“For example, Marks & Spencer was originally about its team members being looked after from a health and social welfare perspective. Boots was about bringing healthcare to the masses. And the Body Shop’s Anita Roddick was the modern driver of activism, beginning with refillable toiletries in her store in Brighton.”

She noted how all three lost sight of what they were set up to do. Boots was taken over in a large private equity deal; the Body Shop is now owned by L’Oréal; and M&S focuses on profit. 

Doug Field, CEO of East of England Co-op, described the importance of “doing the right thing even when no one is watching […] but you need a balance on a daily basis. You want to use profit to do good, but to do that we need to make a profit“.

Hood agreed: “There are times when we’ve fallen into the trap of thinking ‘commerciality’ is a dirty word. But it’s commerciality that lets you do more of what your USP is.”

Using the tools we have

One visual USP available to the co-op movement is the Coop Marque, launched by the International Cooperative Alliance (ICA) in 2013, which co-ops can use within or alongside their brand identity.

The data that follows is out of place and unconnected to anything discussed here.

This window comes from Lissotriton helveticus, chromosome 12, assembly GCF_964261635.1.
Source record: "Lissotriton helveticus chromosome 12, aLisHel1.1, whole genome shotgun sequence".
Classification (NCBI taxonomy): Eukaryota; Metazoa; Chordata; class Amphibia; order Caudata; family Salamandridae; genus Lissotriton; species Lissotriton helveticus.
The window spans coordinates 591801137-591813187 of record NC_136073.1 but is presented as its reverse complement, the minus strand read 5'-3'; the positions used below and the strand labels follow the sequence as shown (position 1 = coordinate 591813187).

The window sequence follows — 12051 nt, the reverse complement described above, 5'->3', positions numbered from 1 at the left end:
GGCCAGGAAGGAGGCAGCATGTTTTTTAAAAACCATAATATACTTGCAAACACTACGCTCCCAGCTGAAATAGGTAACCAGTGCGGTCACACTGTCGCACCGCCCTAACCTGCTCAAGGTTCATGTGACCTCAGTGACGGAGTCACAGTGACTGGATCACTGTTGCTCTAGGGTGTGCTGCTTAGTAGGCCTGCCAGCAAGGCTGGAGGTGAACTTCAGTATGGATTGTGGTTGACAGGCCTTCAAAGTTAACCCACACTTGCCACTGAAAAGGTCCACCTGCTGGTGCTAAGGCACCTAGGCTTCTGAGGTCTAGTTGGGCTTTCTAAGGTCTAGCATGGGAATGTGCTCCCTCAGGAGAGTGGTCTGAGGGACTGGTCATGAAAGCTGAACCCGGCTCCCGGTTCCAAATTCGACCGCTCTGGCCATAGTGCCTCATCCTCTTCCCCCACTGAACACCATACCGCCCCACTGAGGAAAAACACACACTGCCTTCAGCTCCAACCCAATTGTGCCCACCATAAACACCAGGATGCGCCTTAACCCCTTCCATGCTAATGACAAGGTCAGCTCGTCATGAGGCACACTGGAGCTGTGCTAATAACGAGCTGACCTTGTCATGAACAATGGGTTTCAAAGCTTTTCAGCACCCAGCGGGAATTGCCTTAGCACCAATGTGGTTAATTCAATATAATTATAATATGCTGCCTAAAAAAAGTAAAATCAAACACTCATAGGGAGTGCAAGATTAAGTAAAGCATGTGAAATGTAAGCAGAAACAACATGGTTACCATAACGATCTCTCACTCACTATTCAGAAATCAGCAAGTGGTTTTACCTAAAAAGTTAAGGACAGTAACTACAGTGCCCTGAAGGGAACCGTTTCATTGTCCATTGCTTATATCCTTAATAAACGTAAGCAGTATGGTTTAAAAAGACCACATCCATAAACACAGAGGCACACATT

Sheree Hatton from Suma – Europe’s largest single-pay employer, and the largest worker-owned co-op in the UK – explained the practical difficulties of finding spaces on products for non-essential labels, such as the marque. Of the 7,000 ethical products it sells, 1,500 are Suma own-brand.

Suma’s new branding
Suma’s branding, launched in 2018

“In our recent rebranding process, we looked at reprioritising co-op messaging, and the designers highlighted that we don’t actually shout about the fact we’re a co-op as much as we think do,” she said. “We looked at how to put the Coop Marque on our products but couldn’t fit them on all items.” 

Suma began to use the marque on all its marketing content and email footers and is now looking at rolling it out on products and ingredients which are supplied by other co-ops, including an Italian pasta co-op, coffee co-ops and jackfruit producers. 

Speaking as CEO of Radstock Co-op, Don Morris described how his society worked with Dot Coop to change its web domain from to .coop.